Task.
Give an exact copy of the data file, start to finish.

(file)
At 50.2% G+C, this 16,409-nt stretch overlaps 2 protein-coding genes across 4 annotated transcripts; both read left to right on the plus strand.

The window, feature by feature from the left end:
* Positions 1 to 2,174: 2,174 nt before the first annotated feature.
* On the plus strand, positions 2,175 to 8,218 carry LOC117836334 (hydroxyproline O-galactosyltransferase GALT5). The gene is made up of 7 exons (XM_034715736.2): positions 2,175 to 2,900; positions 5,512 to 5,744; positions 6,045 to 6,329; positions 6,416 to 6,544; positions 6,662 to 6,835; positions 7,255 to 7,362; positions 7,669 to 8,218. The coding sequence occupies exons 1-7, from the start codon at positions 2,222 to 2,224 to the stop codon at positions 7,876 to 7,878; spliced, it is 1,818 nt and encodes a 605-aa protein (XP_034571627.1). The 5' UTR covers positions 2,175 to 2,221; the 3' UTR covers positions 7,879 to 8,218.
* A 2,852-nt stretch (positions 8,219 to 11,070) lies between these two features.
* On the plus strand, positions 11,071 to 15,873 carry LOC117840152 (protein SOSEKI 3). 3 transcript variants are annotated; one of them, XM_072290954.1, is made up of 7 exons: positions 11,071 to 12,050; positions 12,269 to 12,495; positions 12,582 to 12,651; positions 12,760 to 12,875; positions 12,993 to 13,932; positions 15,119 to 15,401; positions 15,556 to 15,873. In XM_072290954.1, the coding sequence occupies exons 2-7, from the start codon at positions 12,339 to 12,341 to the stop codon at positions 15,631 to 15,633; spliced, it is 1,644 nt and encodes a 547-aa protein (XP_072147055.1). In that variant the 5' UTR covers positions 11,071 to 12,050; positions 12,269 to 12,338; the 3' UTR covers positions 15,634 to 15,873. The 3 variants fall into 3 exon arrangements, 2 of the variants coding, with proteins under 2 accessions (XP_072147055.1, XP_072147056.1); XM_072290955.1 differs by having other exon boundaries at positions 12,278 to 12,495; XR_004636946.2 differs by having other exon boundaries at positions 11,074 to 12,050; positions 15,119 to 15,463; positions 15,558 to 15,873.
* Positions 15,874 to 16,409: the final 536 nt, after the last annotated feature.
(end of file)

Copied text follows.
At 50.2% G+C, this 16,409-nt stretch overlaps 2 protein-coding genes across 4 annotated transcripts; both read left to right on the plus strand.

The window, feature by feature from the left end:
* Positions 1 to 2,174: 2,174 nt before the first annotated feature.
* On the plus strand, positions 2,175 to 8,218 carry LOC117836334 (hydroxyproline O-galactosyltransferase GALT5). The gene is made up of 7 exons (XM_034715736.2): positions 2,175 to 2,900; positions 5,512 to 5,744; positions 6,045 to 6,329; positions 6,416 to 6,544; positions 6,662 to 6,835; positions 7,255 to 7,362; positions 7,669 to 8,218. The coding sequence occupies exons 1-7, from the start codon at positions 2,222 to 2,224 to the stop codon at positions 7,876 to 7,878; spliced, it is 1,818 nt and encodes a 605-aa protein (XP_034571627.1). The 5' UTR covers positions 2,175 to 2,221; the 3' UTR covers positions 7,879 to 8,218.
* A 2,852-nt stretch (positions 8,219 to 11,070) lies between these two features.
* On the plus strand, positions 11,071 to 15,873 carry LOC117840152 (protein SOSEKI 3). 3 transcript variants are annotated; one of them, XM_072290954.1, is made up of 7 exons: positions 11,071 to 12,050; positions 12,269 to 12,495; positions 12,582 to 12,651; positions 12,760 to 12,875; positions 12,993 to 13,932; positions 15,119 to 15,401; positions 15,556 to 15,873. In XM_072290954.1, the coding sequence occupies exons 2-7, from the start codon at positions 12,339 to 12,341 to the stop codon at positions 15,631 to 15,633; spliced, it is 1,644 nt and encodes a 547-aa protein (XP_072147055.1). In that variant the 5' UTR covers positions 11,071 to 12,050; positions 12,269 to 12,338; the 3' UTR covers positions 15,634 to 15,873. The 3 variants fall into 3 exon arrangements, 2 of the variants coding, with proteins under 2 accessions (XP_072147055.1, XP_072147056.1); XM_072290955.1 differs by having other exon boundaries at positions 12,278 to 12,495; XR_004636946.2 differs by having other exon boundaries at positions 11,074 to 12,050; positions 15,119 to 15,463; positions 15,558 to 15,873.
* Positions 15,874 to 16,409: the final 536 nt, after the last annotated feature.